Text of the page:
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The National Party’s third-ranked MP, speaking during a recent visit to the resort, believes this is better than allocating shovel-ready funding which, in the case of the town bypass project, is only for half the job.
"Obviously the government [through strategic tourism assets funding] gave a big chunk of money to a bungy jumping firm, and things like that, but actually town is much wider than that.
"There’s certain businesses that are iconic, there’s certain people who are fundamental, we should have actually helped you get through that.
"I don’t think little bits of funding [for] shovel-ready projects is doing that."
Bayly’s premise is that Queenstown is a drawcard for New Zealand’s tourism industry, and therefore needs support.
With his bulk-funding initiative, he says he would have let Queenstown, rather than government in Wellington, allocate the money.
Speaking just before Immigration Minister Kris Faafoi announced essential skills visa extensions for many migrants, Bayly also said he would make it easier for Queenstown to bring in ‘‘critical’’ staff from overseas, for example, qualified chefs.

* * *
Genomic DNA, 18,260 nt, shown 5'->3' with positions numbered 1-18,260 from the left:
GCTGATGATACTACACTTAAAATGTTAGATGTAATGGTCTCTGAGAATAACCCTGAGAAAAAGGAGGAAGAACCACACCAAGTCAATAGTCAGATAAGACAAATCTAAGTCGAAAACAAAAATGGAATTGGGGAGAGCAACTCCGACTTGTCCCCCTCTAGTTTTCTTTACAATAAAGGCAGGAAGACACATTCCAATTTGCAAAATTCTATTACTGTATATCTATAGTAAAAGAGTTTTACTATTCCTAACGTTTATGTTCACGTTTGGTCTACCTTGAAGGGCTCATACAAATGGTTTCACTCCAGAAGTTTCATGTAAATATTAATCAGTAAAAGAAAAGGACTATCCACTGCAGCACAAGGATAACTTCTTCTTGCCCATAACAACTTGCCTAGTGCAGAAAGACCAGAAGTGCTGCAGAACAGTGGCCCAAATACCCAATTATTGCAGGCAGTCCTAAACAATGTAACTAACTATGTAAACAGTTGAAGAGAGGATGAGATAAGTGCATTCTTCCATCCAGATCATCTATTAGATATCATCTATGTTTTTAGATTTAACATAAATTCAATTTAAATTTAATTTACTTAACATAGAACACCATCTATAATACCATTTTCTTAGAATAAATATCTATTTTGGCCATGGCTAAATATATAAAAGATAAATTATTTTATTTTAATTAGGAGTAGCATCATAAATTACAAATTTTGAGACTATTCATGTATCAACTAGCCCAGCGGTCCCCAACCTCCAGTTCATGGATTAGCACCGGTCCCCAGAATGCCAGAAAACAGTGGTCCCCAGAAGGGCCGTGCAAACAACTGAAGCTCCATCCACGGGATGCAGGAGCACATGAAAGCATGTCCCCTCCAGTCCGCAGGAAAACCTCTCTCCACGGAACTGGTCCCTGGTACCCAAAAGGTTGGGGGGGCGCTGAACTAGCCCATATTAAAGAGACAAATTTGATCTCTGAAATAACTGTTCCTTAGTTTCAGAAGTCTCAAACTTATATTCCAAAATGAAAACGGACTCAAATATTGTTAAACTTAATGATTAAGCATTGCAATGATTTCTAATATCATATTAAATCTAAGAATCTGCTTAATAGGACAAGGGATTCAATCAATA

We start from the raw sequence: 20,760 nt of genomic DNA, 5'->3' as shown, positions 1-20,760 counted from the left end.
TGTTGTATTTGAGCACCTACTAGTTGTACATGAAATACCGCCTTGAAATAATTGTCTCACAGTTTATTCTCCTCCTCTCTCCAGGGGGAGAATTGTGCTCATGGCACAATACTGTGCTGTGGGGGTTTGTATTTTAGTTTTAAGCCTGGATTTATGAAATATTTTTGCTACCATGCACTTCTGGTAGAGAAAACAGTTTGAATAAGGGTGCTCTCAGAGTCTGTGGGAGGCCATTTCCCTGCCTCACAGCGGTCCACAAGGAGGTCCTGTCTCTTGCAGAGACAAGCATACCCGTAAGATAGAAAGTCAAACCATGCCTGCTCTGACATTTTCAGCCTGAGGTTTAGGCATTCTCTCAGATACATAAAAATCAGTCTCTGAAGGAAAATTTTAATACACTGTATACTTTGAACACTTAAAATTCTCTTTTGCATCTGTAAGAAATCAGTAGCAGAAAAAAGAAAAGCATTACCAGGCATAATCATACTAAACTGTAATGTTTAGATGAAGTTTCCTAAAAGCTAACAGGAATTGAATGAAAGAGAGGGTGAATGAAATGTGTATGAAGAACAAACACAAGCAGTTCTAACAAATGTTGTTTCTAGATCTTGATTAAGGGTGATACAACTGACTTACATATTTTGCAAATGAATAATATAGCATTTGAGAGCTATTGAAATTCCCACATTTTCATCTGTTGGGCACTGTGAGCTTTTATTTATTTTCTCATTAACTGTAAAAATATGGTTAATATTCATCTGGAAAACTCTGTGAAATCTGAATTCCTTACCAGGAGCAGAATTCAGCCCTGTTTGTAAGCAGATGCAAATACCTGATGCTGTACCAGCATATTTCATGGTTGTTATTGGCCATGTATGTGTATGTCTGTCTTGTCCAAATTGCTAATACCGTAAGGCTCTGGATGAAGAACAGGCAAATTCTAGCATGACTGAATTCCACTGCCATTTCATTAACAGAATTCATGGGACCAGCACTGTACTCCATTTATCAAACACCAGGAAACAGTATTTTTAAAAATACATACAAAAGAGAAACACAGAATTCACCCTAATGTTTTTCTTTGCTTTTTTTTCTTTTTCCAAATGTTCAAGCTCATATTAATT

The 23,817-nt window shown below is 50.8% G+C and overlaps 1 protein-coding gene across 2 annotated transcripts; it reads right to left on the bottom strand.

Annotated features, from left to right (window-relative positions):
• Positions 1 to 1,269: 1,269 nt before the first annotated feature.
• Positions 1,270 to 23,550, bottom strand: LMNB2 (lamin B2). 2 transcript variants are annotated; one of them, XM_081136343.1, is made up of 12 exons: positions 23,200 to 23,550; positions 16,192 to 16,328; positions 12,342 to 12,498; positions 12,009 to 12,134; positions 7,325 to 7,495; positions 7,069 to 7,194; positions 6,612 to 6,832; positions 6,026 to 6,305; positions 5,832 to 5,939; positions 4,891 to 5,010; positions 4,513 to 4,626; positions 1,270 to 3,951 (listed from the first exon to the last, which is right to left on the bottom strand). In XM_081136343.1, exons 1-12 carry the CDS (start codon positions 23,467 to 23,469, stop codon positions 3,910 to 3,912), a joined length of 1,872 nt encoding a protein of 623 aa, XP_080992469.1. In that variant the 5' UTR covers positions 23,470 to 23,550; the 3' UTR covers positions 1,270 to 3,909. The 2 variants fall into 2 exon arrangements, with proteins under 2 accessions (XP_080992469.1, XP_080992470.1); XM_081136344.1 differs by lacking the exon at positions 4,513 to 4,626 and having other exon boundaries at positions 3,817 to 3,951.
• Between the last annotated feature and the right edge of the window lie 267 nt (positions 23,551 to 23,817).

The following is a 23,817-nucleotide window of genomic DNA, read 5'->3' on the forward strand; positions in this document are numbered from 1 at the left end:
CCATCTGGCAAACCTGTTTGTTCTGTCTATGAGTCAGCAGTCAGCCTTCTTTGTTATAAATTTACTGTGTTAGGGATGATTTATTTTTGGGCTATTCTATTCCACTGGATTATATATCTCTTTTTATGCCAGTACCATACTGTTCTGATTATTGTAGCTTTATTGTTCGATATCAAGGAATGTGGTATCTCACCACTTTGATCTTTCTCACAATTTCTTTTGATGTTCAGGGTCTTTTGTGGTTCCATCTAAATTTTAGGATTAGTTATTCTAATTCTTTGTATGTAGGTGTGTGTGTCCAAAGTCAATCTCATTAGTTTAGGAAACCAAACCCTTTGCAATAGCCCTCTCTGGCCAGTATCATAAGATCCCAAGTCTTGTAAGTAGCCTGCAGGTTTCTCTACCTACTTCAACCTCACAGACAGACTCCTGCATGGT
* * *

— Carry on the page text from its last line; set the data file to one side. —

"This is where Queenstown should be actually helping the government formulate who’s really important for the town.
"The worrying thing is I don’t think the government will move fast enough to deal with your deficit of skills.
"The second thing is you’ve got people here on temporary visas who will leave NZ at the drop of a hat as soon as they can get home."
Bayly’s third concern, on the staffing front, is Australia is "aggressively" trying to poach key staff and so, even, is Canada.
"Those three things are a cocktail that is pretty ugly for Queenstown, and you need a government that actually thinks about it, and deals with it proactively."